Day 5: Change Your Perspective

Daily Quotes

“I, not events, have the power to make me happy or unhappy today. I can choose which it shall be. Yesterday is dead, tomorrow hasn’t arrived yet. I have just one day, today, and I’m going to be happy in it.”

-Groucho Marx

“It isn’t what you have or who you are or where you are or what you are doing that makes you happy or unhappy. It is what you think about it.”

– Dale Carnegie

Daily Reading

Daily Sources

Eisav said, “I have a lot…” Jacob said, “I have everything…”

– Genesis 33:9-12

Eisav, despite fabulous wealth, said, “I have a lot” – in other words, “I sure could use more…” Certain people, even if they have all the silver and gold in the world, are still not satisfied. They have “a lot,” but something is missing. As the Sages say, “He who has 100 desires 200” (Midrash Rabba – Ecclesiastes 1:13). Jacob, on the other hand, said, “I have everything.” With the righteous, even if they possess relatively little, they are satisfied and happy with their share. They gratefully feel as if they have “everything.”

– Rabbi Shlomo Ephraim Luntschitz (Kli Yakar)

The human tendency is to rejoice over a new possession. As time passes, however, one gets used to the item and stops deriving joy… A clever person, meanwhile, does not take things for granted. Even long after acquiring something, he views it not as a “possession,” but rather as a “gift” he has just now acquired.

– Rabbi Pinchas HaLevi Horowitz 
Sefer HaMakneh (Kiddushin 32a) Sefer Hafla’ah (Ketubot 67b)

Daily Videos

About this video

What is in your proverbial cup? The true us comes out not when everything is going good and smooth, but when life gives us a jolt. That’s how we see what’s on the inside.


Daily Goals

Many of us go through life seeing the world only from our own point of view. It's challenging to be able to step back and see life through someone else’s eyes, but when we do, we see that we too are seeing only a part of a much larger picture.

Here are four ways to see things from a new perspective:

1. Don’t follow the wake of the boat. We mostly rely on our past experiences and memories to view our present, but focusing on yesterday is like using the wake of a boat to guide us forward. Of course there are lessons that we can learn from the past, but every day is a new day. None of us is the same person today that we were yesterday. The present moment has so much to teach us if we pay attention to who we are and what we are doing right now. We don’t need to define ourselves or our lives by our pasts. Look around at the vast ocean of possibility and look forward to the path ahead. The wake only tells us where we have been.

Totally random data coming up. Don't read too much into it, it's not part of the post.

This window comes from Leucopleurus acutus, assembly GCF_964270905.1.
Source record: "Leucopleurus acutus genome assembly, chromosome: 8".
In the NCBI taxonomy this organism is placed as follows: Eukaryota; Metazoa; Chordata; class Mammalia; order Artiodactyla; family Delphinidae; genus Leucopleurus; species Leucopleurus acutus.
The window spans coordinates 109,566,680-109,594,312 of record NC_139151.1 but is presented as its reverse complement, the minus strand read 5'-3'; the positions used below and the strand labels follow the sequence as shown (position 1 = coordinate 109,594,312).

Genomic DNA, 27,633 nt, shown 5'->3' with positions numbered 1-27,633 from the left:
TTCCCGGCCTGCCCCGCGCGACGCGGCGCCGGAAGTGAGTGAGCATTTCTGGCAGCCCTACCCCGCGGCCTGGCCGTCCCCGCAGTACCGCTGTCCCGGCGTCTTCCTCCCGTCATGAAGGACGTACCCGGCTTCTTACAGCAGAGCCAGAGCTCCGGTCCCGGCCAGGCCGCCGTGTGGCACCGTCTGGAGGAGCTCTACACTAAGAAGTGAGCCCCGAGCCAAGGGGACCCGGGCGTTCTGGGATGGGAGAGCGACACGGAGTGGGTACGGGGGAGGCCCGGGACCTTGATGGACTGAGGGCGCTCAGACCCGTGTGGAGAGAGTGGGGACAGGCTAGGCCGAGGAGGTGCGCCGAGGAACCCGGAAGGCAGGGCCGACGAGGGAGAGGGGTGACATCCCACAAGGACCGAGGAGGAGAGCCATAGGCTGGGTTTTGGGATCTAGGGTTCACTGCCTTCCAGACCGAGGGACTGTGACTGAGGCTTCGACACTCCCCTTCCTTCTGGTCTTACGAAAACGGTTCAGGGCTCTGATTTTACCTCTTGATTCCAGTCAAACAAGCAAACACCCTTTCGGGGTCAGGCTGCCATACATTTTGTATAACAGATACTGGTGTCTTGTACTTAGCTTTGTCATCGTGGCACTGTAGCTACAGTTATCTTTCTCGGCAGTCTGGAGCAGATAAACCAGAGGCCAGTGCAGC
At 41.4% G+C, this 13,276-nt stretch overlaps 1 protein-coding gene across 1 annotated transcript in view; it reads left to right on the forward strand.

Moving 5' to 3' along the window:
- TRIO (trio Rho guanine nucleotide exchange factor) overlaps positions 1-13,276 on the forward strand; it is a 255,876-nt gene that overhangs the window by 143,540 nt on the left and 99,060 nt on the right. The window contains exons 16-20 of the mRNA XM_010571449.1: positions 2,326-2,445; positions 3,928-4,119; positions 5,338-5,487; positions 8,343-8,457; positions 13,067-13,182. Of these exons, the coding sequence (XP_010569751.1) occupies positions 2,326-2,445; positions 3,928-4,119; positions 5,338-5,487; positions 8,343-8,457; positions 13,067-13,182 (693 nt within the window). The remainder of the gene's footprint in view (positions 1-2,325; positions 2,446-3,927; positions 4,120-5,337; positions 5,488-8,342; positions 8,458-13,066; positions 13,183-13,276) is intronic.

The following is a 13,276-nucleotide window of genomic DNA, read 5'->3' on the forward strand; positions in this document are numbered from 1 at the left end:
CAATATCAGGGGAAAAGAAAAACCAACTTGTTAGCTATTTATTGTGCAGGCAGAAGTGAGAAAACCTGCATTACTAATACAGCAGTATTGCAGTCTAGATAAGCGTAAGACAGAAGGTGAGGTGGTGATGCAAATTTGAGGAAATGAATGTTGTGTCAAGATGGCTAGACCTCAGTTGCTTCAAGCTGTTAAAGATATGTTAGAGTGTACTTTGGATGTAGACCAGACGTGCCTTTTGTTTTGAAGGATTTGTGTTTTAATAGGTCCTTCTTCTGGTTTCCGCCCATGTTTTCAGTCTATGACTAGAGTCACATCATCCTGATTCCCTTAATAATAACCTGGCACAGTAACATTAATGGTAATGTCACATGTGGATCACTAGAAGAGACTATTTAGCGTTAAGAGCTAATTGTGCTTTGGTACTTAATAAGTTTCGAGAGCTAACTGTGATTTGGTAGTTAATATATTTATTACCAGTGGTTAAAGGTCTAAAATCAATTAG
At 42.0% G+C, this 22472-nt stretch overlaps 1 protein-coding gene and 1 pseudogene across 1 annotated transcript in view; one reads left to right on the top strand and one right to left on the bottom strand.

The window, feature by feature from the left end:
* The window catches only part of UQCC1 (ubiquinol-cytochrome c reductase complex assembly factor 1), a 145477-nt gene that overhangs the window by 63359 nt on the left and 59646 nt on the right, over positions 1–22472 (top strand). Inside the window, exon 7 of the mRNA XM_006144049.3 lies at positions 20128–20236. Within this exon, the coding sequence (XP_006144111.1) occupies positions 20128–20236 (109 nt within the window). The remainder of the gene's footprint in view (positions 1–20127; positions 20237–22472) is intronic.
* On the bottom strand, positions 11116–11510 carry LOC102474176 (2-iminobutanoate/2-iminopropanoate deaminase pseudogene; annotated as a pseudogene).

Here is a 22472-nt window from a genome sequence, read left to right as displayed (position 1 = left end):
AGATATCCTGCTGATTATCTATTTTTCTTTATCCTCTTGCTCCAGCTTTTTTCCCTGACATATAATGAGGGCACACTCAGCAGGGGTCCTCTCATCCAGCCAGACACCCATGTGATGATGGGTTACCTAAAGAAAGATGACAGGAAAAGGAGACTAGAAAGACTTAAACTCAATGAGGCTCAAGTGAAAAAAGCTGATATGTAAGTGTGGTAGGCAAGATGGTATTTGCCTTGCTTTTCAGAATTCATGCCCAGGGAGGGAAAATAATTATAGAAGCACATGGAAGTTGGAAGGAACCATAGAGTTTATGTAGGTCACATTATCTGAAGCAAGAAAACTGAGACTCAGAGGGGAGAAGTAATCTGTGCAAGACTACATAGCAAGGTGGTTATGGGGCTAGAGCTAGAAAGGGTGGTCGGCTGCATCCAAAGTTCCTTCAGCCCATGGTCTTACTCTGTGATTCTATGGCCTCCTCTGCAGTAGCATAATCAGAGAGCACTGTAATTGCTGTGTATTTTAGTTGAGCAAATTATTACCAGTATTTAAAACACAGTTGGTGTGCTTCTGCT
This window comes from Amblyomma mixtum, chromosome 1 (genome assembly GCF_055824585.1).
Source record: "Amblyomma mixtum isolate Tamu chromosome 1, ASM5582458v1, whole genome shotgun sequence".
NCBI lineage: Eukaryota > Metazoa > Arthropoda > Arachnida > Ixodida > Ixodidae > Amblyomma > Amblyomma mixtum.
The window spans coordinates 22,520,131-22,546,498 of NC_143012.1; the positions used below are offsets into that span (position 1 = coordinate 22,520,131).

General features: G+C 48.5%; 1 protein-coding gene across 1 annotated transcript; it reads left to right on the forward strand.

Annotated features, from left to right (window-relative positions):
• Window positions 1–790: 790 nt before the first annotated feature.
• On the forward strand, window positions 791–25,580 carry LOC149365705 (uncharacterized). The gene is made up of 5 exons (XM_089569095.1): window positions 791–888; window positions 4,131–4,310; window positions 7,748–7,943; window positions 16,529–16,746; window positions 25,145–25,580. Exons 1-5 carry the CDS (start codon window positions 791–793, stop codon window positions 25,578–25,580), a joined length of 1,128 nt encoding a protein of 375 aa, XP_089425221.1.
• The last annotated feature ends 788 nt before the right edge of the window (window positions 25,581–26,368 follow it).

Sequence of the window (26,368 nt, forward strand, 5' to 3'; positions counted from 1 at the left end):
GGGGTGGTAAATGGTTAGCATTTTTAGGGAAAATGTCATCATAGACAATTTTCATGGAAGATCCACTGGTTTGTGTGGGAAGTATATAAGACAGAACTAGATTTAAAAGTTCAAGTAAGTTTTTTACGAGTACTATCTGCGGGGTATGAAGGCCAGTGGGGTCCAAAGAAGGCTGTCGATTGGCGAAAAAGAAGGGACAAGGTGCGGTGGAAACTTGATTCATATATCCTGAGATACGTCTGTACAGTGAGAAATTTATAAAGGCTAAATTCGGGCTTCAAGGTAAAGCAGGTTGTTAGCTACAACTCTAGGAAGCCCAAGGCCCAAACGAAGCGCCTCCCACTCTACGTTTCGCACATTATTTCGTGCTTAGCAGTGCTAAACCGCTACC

2. Step back and find a horizon. Stress narrows our focus so that in the times when we most need perspective, it’s difficult for us to see anything except for the problem in front of us. Facing our challenges is easier when we take a step back from the situation so that we can expand our focus again. This is why we often hear the advice to take a walk when we can’t find a way past the obstacles in front of us. But even without a walk, looking out a window and finding a horizon to gaze at can open up our eyes again to a new perspective. Horizons remind us of open spaces and new ideas.

3. Bookend your day with a positive perspective. When we wake up in the morning, many of us reach immediately for our phones to check our emails and social media. Even if we aren’t faced with any negative or stressful messages, reaching for our phones right away means that we are shaping the beginning of our days with other people’s images, demands and opinions. Instead, even if it’s only for a minute, we can close our eyes, take a deep breath and say thank You for a new day. And then we can ask ourselves: What’s the ideal version of myself that I can see myself being today? Even just asking this question gives us a clear direction and intention before we start the day. Similarly, at the end of the day, right before we go to sleep we can ask ourselves: What was the best thing that happened to me today? If we do this every night, then we will be mentally reviewing everything that we are grateful for that day in order to find the best part of our day. This bookends our perspective of each day with positivity and gratitude.

4. Don’t believe everything that you think. The average person has over between 12,000 to 60,000 thoughts a day. Eighty percent of our thoughts are usually negative and ninety-five percent of our thoughts are repetitive. And as anyone who has tried the experiment of “try not to think about a white elephant” can tell you, the more we try to control or resist our thoughts, the more powerful they seem to become. What we resist persists. But that doesn’t mean that we need to believe everything that we think or accept our thoughts as reality. We can ask ourselves: Is this thought actually true? Is this thought useful? Is there another way that I can see this situation? These tools can help us gain a new perspective and see a more nuanced, complex reality. They can also help us shift our attention from focusing on ourselves to becoming more aware of the world around us. There is so much we miss out on when we forget that there are myriad ways to learn, to see and to grow. And there is so much that we will see when we lift our eyes to the horizons in our lives and open our minds to the people and spaces around us.

– Debbie Gutfreund

Around CLE

Learning Torah is so important because it connects people and it brings people together of all walks and stripes. It makes no difference what flavor of Judaism you believe in.

Learning Torah is so important because it connects people and it brings people together of all walks and stripes. It makes no difference what flavor of Judaism you believe in.

Around CLE

Share It!

Get The Daily Elul Challenge In Your Inbox